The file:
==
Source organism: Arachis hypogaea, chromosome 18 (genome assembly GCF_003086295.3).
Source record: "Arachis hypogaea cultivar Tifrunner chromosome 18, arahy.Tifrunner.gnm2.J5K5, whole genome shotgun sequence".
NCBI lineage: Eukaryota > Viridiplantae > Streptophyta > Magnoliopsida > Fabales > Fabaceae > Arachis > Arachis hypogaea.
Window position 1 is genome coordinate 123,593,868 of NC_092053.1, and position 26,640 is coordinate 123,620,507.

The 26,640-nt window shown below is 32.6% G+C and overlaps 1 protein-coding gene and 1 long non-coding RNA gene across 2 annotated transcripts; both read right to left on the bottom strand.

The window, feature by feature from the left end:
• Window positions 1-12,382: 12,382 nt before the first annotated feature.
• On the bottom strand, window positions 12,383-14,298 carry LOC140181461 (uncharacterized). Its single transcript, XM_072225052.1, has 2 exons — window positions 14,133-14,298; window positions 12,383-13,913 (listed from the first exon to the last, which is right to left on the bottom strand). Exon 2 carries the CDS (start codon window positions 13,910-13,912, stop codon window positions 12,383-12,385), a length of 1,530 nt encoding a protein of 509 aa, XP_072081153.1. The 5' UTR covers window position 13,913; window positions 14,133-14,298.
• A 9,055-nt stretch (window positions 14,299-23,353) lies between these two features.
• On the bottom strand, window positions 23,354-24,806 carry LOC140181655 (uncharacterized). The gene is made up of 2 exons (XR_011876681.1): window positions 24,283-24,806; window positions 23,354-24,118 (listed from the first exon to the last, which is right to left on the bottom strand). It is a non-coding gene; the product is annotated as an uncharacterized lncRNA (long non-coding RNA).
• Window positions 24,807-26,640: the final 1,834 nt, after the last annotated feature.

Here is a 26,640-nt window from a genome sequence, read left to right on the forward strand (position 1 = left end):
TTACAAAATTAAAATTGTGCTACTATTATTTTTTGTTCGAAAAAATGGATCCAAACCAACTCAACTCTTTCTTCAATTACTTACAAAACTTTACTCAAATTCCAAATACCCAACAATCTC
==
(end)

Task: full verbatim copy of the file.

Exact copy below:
Source organism: Arachis hypogaea, chromosome 18 (genome assembly GCF_003086295.3).
Source record: "Arachis hypogaea cultivar Tifrunner chromosome 18, arahy.Tifrunner.gnm2.J5K5, whole genome shotgun sequence".
NCBI lineage: Eukaryota > Viridiplantae > Streptophyta > Magnoliopsida > Fabales > Fabaceae > Arachis > Arachis hypogaea.
Window position 1 is genome coordinate 123,593,868 of NC_092053.1, and position 26,640 is coordinate 123,620,507.

The 26,640-nt window shown below is 32.6% G+C and overlaps 1 protein-coding gene and 1 long non-coding RNA gene across 2 annotated transcripts; both read right to left on the bottom strand.

The window, feature by feature from the left end:
• Window positions 1-12,382: 12,382 nt before the first annotated feature.
• On the bottom strand, window positions 12,383-14,298 carry LOC140181461 (uncharacterized). Its single transcript, XM_072225052.1, has 2 exons — window positions 14,133-14,298; window positions 12,383-13,913 (listed from the first exon to the last, which is right to left on the bottom strand). Exon 2 carries the CDS (start codon window positions 13,910-13,912, stop codon window positions 12,383-12,385), a length of 1,530 nt encoding a protein of 509 aa, XP_072081153.1. The 5' UTR covers window position 13,913; window positions 14,133-14,298.
• A 9,055-nt stretch (window positions 14,299-23,353) lies between these two features.
• On the bottom strand, window positions 23,354-24,806 carry LOC140181655 (uncharacterized). The gene is made up of 2 exons (XR_011876681.1): window positions 24,283-24,806; window positions 23,354-24,118 (listed from the first exon to the last, which is right to left on the bottom strand). It is a non-coding gene; the product is annotated as an uncharacterized lncRNA (long non-coding RNA).
• Window positions 24,807-26,640: the final 1,834 nt, after the last annotated feature.

Here is a 26,640-nt window from a genome sequence, read left to right on the forward strand (position 1 = left end):
TTACAAAATTAAAATTGTGCTACTATTATTTTTTGTTCGAAAAAATGGATCCAAACCAACTCAACTCTTTCTTCAATTACTTACAAAACTTTACTCAAATTCCAAATACCCAACAATCTC